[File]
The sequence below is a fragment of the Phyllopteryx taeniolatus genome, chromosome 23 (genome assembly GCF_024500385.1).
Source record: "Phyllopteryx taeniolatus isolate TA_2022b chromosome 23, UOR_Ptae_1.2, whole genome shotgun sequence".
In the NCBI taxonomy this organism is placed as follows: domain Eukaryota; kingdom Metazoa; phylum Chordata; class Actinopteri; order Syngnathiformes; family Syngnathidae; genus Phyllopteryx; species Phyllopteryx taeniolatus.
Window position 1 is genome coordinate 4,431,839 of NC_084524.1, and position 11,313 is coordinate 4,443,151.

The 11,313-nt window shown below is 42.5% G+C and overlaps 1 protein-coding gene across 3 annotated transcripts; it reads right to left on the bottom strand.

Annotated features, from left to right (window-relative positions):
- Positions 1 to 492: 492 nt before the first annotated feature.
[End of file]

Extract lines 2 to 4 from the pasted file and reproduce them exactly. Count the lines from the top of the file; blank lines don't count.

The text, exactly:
Source record: "Phyllopteryx taeniolatus isolate TA_2022b chromosome 23, UOR_Ptae_1.2, whole genome shotgun sequence".
In the NCBI taxonomy this organism is placed as follows: domain Eukaryota; kingdom Metazoa; phylum Chordata; class Actinopteri; order Syngnathiformes; family Syngnathidae; genus Phyllopteryx; species Phyllopteryx taeniolatus.
Window position 1 is genome coordinate 4,431,839 of NC_084524.1, and position 11,313 is coordinate 4,443,151.